A Spanish tourist jet carrying 173 people careered off a Madrid airport runway and broke up in flames on Wednesday killing at least 146 people, national radio reported.
The Spanair MD-82 made an emergency landing just after taking off from Madrid-Barajas airport heading for Las Palmas in the Canary Islands, according to an airport authority spokesman. Spanish media said an engine caught fire as it took off.
Smoke billowed from the wreckage of Flight JK 5022. Helicopters dropped water to douse the flames of the jet and grassfires caused by the crash.
The airport cancelled departures after the crash and restricted the number of flights arriving. About 30 incoming flights were delayed by up to seven hours.
Spanish national radio said 146 people died and 26 people were injured in the disaster.
The authorities earlier issued a provisional toll saying there were at least 45 dead and 40 injured -- making it one of the worst air disasters in Europe in recent years. A spokesman said 15 of those injured were in serious condition.
Spanair said the plane was carrying 164 passengers and nine crew on the MD-82 jet when it crashed at 2:45pm (1245 GMT) during take off.
The company said the names of the passengers and crew would only be released after families have been notified.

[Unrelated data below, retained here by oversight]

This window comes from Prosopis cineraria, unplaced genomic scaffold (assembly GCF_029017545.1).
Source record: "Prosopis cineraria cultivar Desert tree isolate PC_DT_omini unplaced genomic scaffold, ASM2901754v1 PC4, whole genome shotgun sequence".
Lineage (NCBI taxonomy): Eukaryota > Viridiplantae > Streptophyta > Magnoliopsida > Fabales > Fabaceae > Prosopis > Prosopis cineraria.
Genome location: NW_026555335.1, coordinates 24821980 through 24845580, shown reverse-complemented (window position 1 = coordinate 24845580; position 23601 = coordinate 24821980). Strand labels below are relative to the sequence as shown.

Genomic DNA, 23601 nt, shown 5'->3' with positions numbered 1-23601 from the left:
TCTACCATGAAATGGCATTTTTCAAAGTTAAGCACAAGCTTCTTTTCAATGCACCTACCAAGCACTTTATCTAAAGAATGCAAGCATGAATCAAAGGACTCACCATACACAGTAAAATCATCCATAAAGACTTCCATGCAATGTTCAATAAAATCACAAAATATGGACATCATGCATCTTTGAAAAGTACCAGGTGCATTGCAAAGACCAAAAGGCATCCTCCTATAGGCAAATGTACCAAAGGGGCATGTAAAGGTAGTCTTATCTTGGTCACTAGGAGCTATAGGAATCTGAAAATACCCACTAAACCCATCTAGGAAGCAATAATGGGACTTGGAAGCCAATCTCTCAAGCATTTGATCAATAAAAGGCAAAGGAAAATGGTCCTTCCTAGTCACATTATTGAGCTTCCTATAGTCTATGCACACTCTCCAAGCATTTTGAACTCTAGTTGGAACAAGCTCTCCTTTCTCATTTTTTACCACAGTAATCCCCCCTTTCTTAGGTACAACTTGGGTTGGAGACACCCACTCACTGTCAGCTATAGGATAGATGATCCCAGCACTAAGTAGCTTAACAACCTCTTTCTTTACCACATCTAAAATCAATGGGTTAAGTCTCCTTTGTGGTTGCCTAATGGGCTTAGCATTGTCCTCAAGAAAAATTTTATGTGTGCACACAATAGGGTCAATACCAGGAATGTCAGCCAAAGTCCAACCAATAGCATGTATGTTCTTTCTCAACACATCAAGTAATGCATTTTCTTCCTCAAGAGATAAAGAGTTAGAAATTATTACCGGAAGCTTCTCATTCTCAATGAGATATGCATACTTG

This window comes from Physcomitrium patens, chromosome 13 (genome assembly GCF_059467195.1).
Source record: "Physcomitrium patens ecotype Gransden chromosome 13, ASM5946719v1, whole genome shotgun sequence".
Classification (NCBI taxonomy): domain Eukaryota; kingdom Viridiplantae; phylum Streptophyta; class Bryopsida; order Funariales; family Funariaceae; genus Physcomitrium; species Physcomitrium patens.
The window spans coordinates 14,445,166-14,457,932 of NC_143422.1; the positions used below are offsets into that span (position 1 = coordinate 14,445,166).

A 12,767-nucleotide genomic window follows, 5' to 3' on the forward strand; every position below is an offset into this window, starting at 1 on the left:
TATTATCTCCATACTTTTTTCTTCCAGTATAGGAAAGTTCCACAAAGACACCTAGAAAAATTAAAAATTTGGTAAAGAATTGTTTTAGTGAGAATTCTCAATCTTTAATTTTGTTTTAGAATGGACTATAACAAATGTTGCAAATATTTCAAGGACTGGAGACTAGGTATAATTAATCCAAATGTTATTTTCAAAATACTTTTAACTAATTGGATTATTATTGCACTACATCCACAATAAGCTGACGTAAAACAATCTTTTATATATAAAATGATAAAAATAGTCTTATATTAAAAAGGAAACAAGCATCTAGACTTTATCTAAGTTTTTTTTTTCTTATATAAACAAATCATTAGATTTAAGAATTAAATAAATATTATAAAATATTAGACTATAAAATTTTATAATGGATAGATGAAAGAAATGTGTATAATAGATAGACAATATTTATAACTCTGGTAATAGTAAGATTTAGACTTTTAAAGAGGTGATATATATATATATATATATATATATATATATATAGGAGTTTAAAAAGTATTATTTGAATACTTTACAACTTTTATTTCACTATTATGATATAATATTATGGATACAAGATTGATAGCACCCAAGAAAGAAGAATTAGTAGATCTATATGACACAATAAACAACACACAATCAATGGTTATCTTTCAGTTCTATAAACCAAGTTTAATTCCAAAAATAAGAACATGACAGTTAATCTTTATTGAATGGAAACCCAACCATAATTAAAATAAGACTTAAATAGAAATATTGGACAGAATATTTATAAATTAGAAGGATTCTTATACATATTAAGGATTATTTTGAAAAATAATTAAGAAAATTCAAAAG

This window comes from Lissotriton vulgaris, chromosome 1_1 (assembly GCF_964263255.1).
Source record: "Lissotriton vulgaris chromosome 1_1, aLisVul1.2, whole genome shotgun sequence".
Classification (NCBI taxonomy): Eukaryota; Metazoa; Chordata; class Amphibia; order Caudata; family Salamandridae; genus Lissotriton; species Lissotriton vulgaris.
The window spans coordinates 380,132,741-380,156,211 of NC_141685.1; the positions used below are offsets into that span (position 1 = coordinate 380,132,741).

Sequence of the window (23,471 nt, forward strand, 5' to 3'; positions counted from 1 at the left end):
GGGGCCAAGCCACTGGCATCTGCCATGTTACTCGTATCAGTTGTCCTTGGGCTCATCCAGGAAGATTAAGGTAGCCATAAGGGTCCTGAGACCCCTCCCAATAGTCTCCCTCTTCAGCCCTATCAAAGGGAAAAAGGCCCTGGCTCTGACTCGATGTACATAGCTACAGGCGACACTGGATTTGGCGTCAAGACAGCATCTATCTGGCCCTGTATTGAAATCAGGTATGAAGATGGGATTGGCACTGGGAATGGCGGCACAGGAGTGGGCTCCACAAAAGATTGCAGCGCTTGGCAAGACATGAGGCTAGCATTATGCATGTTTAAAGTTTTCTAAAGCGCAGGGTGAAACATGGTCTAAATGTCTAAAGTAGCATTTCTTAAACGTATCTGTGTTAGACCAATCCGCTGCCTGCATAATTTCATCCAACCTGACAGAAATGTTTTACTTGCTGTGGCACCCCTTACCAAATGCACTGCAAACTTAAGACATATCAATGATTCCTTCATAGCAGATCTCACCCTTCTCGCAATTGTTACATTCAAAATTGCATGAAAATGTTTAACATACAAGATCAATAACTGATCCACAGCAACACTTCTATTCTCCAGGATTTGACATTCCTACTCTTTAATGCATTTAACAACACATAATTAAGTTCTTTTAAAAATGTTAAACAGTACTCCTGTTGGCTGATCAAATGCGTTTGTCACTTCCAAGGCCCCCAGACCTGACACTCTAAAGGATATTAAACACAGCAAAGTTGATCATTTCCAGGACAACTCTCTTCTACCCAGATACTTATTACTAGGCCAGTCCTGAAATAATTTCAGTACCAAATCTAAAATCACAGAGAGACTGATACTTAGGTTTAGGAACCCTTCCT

"Information on the number of people involved is not yet available, but Spanair is doing everything possible to help the Spanish authorities at this difficult time," the company added.
At the airport, friends and family members of those on board were escorted into a special room.
SAS, the Scandinavian airline which owns Spanair, said a special team had been set up in Madrid. "SAS is doing everything possible to help passengers and next of kin and to assist Spanish authorities."
Spanish Prime Minister Jose Luis Rodriguez Zapatero interrupted his holiday to go to the scene, his office said.
The flight was a codeshare with Lufthansa and the German carrier said four passengers from a Lufthansa flight were registered on the ill-fated Spanair jet and had arrived in Madrid.
The Boeing Co. on offered assistance to Spanish authorities investigating the disaster.
"Boeing extends its deep condolences to the families and friends of those lost in the crash of Spanair 5022 in Madrid, and our hope for the speedy recovery of the injured," Boeing, which took over McDonnell Douglas, said in a statement.
Spanair is Spain's second biggest airline after Iberia.
Five passengers on a Spanair flight from Spain's Basque region to Barcelona were injured in an emergency evacuation on January 9, 2006.
The airline was founded in 1986 and says it has carried more than 104 million passengers from about 100 European destinations to Spain since then. It has a fleet of 65 jets.
The airliner, a member of the Star Alliance network, recently proposed shedding almost a quarter of its 4,000 staff because of the fuel price rise crisis and reduced demand.
It posted net losses of 41 million euros (62 million dollars) in the first quarter.
SAS shares plunged 6.41 percent on the Stockholm stock exchange after the crash.
SAS had put Spanair on the block earlier this year but announced in June that it was abandoning the sale plans due to the slowdown in the aviation sector.